# Time evolution of operators in QFT

$$\newcommand{\Ket}[1]{\left|#1\right>}$$ I began to study QFT using David Tong's notes. This is what the notes says (http://www.damtp.cam.ac.uk/user/tong/qft.html page 21).

I work in the Schrödinger picture so my operators $$\phi(\boldsymbol{x})$$ and $$\pi(\boldsymbol{x})$$ do not have a time dependence. All time dependence in the Schrödinger picture is encapsulated in the states $$\Ket{\psi}$$ which evolve according to the Schrödinger equation $$$$i\hbar \frac{d}{dt} \Ket{\psi} = H \Ket{\psi}.$$$$

The notation $$\Ket{\psi}$$ is deceiving since the wave function in quantum field theory is a functional of every possible configuration of the field $$\phi$$.

What does it mean that the time dependence of the operators are encapsulated by the functional $$\Ket{\psi}$$? If I solve the Schrödinger equation I can find $$\Ket{\psi(t)}$$, but then how do I relate this to my fields?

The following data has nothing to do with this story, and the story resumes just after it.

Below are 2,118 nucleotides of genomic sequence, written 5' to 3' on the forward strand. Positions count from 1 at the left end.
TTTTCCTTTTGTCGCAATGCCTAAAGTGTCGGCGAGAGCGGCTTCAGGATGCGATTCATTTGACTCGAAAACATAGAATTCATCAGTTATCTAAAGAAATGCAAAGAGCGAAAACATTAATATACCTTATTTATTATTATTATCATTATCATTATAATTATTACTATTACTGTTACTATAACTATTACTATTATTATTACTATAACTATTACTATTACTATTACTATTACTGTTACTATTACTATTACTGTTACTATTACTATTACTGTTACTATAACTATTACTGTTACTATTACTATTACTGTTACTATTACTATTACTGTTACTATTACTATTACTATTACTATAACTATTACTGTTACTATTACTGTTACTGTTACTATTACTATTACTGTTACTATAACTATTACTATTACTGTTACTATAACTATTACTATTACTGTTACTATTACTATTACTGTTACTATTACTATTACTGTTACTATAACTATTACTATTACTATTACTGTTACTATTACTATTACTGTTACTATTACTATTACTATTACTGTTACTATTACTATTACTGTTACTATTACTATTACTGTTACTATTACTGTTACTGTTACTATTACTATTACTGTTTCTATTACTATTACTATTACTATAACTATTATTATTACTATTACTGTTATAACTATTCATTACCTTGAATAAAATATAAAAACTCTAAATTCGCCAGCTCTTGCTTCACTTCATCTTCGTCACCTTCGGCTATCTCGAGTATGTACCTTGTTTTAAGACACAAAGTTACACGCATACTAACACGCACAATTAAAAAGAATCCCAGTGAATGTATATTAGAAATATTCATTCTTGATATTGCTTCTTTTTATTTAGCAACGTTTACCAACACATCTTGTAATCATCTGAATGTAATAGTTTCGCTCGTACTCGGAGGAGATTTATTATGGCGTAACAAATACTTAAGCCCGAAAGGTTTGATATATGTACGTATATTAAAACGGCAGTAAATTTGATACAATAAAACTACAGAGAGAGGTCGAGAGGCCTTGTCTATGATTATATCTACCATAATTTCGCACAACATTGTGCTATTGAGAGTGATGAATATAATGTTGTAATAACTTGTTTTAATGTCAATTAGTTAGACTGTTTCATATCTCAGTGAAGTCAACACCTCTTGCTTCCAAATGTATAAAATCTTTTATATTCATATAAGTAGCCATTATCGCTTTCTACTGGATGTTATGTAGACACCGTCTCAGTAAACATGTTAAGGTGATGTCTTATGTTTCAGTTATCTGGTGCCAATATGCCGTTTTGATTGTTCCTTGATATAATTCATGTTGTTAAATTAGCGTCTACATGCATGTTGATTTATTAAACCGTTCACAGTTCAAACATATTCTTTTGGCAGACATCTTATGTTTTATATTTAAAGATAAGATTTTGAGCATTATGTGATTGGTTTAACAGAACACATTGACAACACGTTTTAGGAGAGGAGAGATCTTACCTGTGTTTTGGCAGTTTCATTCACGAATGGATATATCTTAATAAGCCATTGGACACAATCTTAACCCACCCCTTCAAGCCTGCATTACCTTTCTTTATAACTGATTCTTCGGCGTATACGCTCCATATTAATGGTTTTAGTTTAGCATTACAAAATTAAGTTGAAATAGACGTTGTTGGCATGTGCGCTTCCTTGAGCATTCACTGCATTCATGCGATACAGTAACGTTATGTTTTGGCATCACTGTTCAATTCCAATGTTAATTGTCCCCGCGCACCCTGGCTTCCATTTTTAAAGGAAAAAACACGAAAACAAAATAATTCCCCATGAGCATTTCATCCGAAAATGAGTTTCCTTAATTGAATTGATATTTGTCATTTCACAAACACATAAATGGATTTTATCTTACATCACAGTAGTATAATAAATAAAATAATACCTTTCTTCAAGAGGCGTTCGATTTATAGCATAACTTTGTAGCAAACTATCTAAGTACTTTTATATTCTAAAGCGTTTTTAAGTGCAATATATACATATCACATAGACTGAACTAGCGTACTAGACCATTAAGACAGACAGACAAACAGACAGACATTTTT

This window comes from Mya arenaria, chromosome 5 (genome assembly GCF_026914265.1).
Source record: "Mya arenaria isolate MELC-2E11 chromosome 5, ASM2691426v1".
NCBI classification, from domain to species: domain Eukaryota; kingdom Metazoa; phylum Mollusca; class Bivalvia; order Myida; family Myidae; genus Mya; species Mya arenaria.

• The paragraph in the middle is a direct quote from the lecture notes, right? When you cite sources directly, please a) link to the sources whenever possible and b) mark the quotes as blockquotes by adding a > before the quote in the editor Sep 7 at 15:27
• Not an exact quote, but thanks for the tip.
– Alex
Sep 7 at 15:34

Tong is merely referring to the usual relation between the Schrödinger picture and the Heisenberg picture. In the Heisenberg picture you have operators $$O(t)$$ and states $$\lvert \psi\rangle$$, in the Schrödinger picture you have operators $$O$$ and states $$\lvert \psi(t)\rangle$$.
The $$\lvert \psi(t)\rangle$$ "encapsulates" the time-dependence of the operators in the sense that the same time-evolution operator $$U(t)$$ yields the time-dependent states via $$\lvert \psi(t)\rangle = U(t)\lvert \psi(0)\rangle$$ and the time-dependent operators via $$O(t) = U(t)O(0)U(t)^\dagger$$, so both $$\lvert \psi(t)\rangle$$ and $$O(t)$$ "encapsulate" the same information about time evolution.
That in this case the operator $$O$$ additionally depends on position and you write $$\phi(\vec x,t)$$ in the Heisenberg picture and $$\phi(\vec x)$$ in the Schrödinger picture changes nothing.